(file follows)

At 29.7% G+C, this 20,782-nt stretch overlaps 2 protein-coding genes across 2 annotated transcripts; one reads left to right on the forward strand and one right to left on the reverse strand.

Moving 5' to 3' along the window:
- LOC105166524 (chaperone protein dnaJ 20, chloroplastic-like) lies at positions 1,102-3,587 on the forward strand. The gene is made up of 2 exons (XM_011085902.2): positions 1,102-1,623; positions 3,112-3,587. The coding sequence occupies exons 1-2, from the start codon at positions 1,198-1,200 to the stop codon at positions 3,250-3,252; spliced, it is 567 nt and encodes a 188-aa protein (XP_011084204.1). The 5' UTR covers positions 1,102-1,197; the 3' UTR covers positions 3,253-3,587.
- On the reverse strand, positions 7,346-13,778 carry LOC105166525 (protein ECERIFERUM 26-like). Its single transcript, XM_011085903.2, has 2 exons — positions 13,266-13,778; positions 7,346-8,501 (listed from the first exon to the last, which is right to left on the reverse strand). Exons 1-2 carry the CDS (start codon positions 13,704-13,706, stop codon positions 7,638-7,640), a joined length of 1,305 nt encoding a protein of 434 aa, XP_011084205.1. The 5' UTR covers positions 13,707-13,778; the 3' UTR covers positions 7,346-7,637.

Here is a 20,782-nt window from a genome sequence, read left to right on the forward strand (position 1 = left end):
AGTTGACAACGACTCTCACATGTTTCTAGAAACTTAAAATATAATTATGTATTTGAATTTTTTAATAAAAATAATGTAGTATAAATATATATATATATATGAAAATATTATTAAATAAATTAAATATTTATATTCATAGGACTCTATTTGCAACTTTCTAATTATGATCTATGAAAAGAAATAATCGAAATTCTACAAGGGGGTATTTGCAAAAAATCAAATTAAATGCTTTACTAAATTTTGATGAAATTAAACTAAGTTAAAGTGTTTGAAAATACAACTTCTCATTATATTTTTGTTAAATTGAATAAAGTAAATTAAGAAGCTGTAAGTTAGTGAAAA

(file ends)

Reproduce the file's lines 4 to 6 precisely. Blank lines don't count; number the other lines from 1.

- On the reverse strand, positions 7,346-13,778 carry LOC105166525 (protein ECERIFERUM 26-like). Its single transcript, XM_011085903.2, has 2 exons — positions 13,266-13,778; positions 7,346-8,501 (listed from the first exon to the last, which is right to left on the reverse strand). Exons 1-2 carry the CDS (start codon positions 13,704-13,706, stop codon positions 7,638-7,640), a joined length of 1,305 nt encoding a protein of 434 aa, XP_011084205.1. The 5' UTR covers positions 13,707-13,778; the 3' UTR covers positions 7,346-7,637.

Here is a 20,782-nt window from a genome sequence, read left to right on the forward strand (position 1 = left end):
AGTTGACAACGACTCTCACATGTTTCTAGAAACTTAAAATATAATTATGTATTTGAATTTTTTAATAAAAATAATGTAGTATAAATATATATATATATATGAAAATATTATTAAATAAATTAAATATTTATATTCATAGGACTCTATTTGCAACTTTCTAATTATGATCTATGAAAAGAAATAATCGAAATTCTACAAGGGGGTATTTGCAAAAAATCAAATTAAATGCTTTACTAAATTTTGATGAAATTAAACTAAGTTAAAGTGTTTGAAAATACAACTTCTCATTATATTTTTGTTAAATTGAATAAAGTAAATTAAGAAGCTGTAAGTTAGTGAAAA